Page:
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Brandon Scherff Is Draft's Best O-Lineman but May Need to Move to Guard for NFL

Dan Hope@Dan_HopeContributor IIIFebruary 20, 2015

A left tackle at Iowa, Brandon Scherff is a projected first-round draft pick who could be moved inside in the NFL.
A left tackle at Iowa, Brandon Scherff is a projected first-round draft pick who could be moved inside in the NFL.USA TODAY Sports

Typically, the first offensive lineman selected in each year’s NFL draft is one who is chosen to play left tackle. That might not be the case—or at least it ideally should not be the case—for the 2015 draft if Iowa’s Brandon Scherff is the first big ugly off the board.

Collegiately, Scherff has had success as a left tackle. While playing that position, he won this past season's Outland Trophy as the best lineman in college football.

Prior to the NFL Scouting Combine, Bleacher Report’s Matt Miller spoke to four college scouting directors for NFL teams, and all of them ranked Scherff as the top offensive lineman in the draft. Scherff’s award-winning senior season is a big reason why.

That doesn’t necessarily indicate, however, that NFL scouts and personnel executives foresee Scherff continuing to protect the blind side at the next level.

As B/R’s Brent Sobleski explained earlier this week, there are no premier left-tackle prospects in this year’s draft. There are some longer, more athletic players at the position who have higher upside to play outside than Scherff does. A team simply looking to add the best player it can to its front line, however, would be best suited by drafting the Outland Trophy winner and moving him inside.

What Makes Scherff a Top Prospect?

When blocking in the run game, Scherff can be downright beastly. A 6’5”, 319-pound leviathan who accelerates well off the line of scrimmage and packs a powerful punch, Scherff consistently cleared defenders out of rushing lanes throughout his career at Iowa.

Scherff is at his best when he is able to attack the second level, which he would have more opportunities to do as a guard. He is able to reach his target quickly then control his opponent with his strength and body positioning.

The following clip from Iowa’s game against Maryland this past season is a prime example of Scherff (No. 68) sticking a block off the line of scrimmage before controlling his man to spring a running back to a big gain.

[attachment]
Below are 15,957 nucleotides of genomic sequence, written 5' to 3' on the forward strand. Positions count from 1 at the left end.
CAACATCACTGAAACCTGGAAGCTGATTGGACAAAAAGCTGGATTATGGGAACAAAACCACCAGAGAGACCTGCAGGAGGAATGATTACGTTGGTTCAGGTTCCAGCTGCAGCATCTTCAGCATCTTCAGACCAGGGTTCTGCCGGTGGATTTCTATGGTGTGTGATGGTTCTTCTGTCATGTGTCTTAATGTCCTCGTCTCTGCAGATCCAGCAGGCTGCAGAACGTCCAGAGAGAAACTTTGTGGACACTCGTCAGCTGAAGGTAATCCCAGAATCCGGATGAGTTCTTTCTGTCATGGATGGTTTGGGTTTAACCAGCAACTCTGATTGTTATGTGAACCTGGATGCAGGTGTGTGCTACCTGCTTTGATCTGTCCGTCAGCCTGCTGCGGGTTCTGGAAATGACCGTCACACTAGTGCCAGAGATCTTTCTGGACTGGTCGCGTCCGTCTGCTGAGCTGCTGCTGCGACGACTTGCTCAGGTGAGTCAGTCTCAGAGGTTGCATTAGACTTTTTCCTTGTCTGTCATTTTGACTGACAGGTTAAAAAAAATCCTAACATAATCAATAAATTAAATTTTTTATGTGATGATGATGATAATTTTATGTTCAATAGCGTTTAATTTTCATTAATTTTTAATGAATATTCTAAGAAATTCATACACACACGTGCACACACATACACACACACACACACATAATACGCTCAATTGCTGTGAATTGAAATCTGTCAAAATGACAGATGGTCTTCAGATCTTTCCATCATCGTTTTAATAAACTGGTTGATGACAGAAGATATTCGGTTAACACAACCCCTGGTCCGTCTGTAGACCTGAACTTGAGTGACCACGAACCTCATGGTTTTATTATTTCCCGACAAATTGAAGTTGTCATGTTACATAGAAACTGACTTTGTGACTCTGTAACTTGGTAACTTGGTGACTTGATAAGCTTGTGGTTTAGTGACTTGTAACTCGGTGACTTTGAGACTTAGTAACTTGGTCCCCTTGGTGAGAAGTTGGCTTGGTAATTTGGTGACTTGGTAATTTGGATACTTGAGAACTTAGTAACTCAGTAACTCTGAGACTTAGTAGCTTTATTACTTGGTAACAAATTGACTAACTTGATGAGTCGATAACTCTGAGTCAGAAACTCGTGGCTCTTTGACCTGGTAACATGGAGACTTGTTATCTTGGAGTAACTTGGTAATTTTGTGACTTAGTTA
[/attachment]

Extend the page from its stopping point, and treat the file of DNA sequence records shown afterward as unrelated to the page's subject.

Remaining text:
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While Scherff is at his best when working between the numbers, he can also get outside and make impactful lead blocks on the perimeter. The following block against Tennessee, in which Scherff went 10 yards downfield to take a defender out of a play, led Iowa running back Jordan Canzeri to a 28-yard gain.

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Scherff is also able to open running lanes by moving defensive linemen off the line of scrimmage, but he is not as successful in that regard. To be regularly effective as a drive-blocker in the NFL, Scherff will need to refine his leverage technique and get caught in upright positions less often.

When the offensive linemen hit the weight room for the bench press at this year’s NFL Scouting Combine, Scherff gave a surprisingly disappointing performance, posting just 23 repetitions of 225 pounds. That number is not indicative, however, of how strong and powerful Scherff truly is.

Any doubts about Scherff’s strength can be ameliorated by the following video, in which the offensive lineman completed three hang cleans at 443 pounds:

Scherff told reporters on Thursday that he can reach a whopping maximum of 480 pounds in the exercise, according to Sports Illustrated’s Andy Staples.

It is clear to see that Scherff, who should also put up one of the better times among offensive linemen in Friday’s 40-yard dash, brings athleticism and muscle to the field that could make him an immediate-impact run-blocker in the NFL. That should be true for Scherff, regardless of which position he plays for his new team.

The question for Scherff as he projects forward to the NFL is whether he has the tools to be an effective pass protector at left tackle.

When Scherff gets his hands solidly on an opponent, he typically takes full control of that battle. Once he is able to lock out his arms on a defender, he is able to exert his strength and keep a rusher at bay and off the quarterback.

That said, Scherff had some recurring issues against rushers on the edge, even in his All-American senior season, during which he did not face many top-flight edge defenders. Limitations in lateral quickness and length, along with some technical inconsistencies, might make it better for Scherff to play inside than potentially be in over his head on the outside.

 

Why Teams Should Have Concerns About Playing Scherff at Left Tackle

One of the most important parts of this week’s combine for Scherff was the weigh-in, which happened for offensive linemen on Wednesday. Specifically, scouts were anxious to see what Scherff’s arm-length measurement would be, as he was expected to be on the lower end of the spectrum for potential tackles.